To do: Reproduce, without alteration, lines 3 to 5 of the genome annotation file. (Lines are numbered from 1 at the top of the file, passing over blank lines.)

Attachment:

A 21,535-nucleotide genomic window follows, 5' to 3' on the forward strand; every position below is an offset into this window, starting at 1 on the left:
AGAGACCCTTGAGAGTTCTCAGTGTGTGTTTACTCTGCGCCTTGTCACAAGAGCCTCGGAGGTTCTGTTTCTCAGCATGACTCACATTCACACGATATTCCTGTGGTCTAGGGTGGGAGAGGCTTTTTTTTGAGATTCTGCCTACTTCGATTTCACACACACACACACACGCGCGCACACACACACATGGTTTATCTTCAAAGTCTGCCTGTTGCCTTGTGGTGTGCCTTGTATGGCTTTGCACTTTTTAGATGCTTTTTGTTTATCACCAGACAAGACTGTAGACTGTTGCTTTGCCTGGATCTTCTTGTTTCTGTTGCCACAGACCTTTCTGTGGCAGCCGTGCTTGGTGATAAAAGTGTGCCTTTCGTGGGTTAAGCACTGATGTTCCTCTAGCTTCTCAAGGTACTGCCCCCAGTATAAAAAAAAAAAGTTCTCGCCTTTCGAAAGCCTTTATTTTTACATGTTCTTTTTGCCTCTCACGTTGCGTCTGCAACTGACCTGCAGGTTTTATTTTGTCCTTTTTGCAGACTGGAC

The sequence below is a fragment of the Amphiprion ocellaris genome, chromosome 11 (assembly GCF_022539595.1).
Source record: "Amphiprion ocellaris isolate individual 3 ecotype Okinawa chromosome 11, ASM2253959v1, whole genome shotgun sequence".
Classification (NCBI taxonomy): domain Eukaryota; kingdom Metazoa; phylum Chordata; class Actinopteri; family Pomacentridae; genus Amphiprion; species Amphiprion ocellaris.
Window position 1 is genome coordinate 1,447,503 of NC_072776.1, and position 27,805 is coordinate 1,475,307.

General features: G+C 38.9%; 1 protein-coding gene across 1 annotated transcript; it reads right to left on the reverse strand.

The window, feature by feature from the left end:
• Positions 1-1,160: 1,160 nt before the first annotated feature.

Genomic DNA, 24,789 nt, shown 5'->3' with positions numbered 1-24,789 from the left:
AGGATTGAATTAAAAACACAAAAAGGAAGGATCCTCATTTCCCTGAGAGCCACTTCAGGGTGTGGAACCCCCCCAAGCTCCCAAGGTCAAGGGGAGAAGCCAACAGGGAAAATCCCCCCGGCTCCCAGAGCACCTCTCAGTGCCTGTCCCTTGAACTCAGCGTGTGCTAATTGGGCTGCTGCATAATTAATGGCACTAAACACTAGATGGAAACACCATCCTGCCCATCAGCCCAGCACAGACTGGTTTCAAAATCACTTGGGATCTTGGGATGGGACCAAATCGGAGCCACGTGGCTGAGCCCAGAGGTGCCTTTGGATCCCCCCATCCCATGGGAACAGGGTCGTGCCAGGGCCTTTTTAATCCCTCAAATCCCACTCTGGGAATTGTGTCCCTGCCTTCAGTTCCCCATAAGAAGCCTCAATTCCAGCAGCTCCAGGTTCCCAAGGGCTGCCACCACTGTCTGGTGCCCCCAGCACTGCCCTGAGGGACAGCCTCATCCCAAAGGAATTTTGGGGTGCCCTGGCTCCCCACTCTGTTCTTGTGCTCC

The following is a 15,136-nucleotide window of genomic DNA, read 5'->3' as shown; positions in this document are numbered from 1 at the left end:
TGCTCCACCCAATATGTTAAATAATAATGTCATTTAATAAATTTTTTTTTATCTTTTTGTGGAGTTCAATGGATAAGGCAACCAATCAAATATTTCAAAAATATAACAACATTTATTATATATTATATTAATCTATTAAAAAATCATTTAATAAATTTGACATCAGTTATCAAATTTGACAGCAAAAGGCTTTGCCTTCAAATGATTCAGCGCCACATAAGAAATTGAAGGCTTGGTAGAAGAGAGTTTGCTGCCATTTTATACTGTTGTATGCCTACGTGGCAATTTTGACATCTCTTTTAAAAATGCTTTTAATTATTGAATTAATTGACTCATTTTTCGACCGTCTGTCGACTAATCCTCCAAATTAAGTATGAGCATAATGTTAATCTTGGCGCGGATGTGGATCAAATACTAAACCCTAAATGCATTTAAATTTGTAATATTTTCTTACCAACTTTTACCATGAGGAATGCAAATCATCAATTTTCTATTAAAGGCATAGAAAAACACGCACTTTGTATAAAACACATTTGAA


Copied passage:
The sequence below is a fragment of the Amphiprion ocellaris genome, chromosome 11 (assembly GCF_022539595.1).
Source record: "Amphiprion ocellaris isolate individual 3 ecotype Okinawa chromosome 11, ASM2253959v1, whole genome shotgun sequence".
Classification (NCBI taxonomy): domain Eukaryota; kingdom Metazoa; phylum Chordata; class Actinopteri; family Pomacentridae; genus Amphiprion; species Amphiprion ocellaris.